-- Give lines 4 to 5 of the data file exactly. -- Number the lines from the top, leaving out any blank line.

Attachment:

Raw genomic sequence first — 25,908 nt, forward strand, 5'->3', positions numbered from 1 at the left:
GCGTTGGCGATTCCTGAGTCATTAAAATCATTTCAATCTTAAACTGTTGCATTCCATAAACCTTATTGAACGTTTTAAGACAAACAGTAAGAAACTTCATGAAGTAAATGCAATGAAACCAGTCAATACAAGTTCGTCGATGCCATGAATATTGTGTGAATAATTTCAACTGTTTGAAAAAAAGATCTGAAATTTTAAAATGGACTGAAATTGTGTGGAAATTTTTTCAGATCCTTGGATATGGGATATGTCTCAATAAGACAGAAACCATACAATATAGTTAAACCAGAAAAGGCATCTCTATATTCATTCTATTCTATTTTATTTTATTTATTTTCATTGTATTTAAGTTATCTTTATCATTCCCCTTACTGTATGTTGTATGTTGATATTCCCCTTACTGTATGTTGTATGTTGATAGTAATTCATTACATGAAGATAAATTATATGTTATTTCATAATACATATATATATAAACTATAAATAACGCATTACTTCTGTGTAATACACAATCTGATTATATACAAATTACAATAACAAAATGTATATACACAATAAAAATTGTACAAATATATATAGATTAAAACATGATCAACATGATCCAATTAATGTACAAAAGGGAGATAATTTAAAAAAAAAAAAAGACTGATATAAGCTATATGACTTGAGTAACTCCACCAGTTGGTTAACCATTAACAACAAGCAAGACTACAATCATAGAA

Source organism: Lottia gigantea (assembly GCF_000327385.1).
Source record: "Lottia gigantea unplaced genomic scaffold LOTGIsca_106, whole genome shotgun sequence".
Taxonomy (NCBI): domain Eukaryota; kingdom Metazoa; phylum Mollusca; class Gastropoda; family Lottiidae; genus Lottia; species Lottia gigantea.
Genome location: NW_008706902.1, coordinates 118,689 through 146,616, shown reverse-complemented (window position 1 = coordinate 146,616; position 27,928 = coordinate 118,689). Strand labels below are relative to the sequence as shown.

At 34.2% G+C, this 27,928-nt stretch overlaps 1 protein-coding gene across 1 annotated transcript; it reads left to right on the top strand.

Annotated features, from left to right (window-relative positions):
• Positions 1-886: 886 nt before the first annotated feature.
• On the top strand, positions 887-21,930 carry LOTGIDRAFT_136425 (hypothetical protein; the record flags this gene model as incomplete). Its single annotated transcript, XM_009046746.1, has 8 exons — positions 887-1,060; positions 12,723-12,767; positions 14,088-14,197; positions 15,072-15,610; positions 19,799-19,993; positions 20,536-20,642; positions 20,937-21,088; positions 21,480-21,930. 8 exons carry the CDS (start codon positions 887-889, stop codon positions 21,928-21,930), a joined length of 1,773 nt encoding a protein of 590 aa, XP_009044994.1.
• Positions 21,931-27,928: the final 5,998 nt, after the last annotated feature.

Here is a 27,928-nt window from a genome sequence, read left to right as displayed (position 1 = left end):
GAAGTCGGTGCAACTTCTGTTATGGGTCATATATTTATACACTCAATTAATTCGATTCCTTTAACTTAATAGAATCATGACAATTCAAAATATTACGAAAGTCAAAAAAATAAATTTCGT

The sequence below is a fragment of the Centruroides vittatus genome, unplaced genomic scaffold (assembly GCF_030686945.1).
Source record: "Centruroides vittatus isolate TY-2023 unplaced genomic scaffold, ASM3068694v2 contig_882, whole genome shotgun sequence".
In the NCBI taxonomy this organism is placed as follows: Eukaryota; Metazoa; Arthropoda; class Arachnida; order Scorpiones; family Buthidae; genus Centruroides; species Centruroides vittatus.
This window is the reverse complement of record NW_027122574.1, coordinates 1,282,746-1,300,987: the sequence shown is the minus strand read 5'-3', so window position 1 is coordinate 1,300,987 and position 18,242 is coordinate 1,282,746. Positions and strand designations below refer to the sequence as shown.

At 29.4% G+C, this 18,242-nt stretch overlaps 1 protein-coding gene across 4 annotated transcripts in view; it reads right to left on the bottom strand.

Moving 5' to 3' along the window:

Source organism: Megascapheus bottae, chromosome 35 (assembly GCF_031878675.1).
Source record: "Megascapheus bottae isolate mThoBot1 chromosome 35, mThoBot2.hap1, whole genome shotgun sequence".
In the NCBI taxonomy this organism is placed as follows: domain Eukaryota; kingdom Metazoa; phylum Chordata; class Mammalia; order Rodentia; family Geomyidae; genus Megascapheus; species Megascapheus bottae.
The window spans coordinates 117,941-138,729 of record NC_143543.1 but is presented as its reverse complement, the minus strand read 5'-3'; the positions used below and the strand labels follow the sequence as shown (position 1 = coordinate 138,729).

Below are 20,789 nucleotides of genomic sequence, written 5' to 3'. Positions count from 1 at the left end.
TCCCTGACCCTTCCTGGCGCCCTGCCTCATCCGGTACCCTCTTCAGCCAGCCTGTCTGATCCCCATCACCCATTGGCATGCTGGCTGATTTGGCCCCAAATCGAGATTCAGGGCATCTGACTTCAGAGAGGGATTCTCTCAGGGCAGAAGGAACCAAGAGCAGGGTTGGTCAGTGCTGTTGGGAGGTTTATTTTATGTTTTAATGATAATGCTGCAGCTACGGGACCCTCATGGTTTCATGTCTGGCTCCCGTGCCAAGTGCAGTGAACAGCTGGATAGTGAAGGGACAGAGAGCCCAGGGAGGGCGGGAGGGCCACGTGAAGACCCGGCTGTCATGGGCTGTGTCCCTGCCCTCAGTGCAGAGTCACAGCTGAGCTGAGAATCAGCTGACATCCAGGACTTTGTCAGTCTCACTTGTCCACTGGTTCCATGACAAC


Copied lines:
Source record: "Lottia gigantea unplaced genomic scaffold LOTGIsca_106, whole genome shotgun sequence".
Taxonomy (NCBI): domain Eukaryota; kingdom Metazoa; phylum Mollusca; class Gastropoda; family Lottiidae; genus Lottia; species Lottia gigantea.